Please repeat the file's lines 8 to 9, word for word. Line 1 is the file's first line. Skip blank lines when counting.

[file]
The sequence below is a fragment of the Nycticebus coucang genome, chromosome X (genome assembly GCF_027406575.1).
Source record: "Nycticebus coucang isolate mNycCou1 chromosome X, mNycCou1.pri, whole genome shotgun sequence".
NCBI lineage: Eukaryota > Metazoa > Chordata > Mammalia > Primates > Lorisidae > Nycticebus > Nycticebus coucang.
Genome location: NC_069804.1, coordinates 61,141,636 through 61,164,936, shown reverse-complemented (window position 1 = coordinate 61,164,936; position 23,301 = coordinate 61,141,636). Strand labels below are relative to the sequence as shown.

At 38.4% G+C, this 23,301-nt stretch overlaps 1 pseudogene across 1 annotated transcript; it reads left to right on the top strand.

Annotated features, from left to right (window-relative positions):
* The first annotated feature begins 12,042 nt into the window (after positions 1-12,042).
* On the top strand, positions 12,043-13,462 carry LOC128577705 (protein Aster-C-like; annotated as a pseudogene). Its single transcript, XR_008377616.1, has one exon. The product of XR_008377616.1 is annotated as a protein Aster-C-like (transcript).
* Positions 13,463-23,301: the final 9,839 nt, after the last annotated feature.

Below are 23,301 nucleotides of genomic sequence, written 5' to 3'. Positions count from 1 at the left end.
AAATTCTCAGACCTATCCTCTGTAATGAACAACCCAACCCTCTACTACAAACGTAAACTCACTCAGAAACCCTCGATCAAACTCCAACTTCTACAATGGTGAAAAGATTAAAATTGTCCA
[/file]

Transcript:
* On the top strand, positions 12,043-13,462 carry LOC128577705 (protein Aster-C-like; annotated as a pseudogene). Its single transcript, XR_008377616.1, has one exon. The product of XR_008377616.1 is annotated as a protein Aster-C-like (transcript).
* Positions 13,463-23,301: the final 9,839 nt, after the last annotated feature.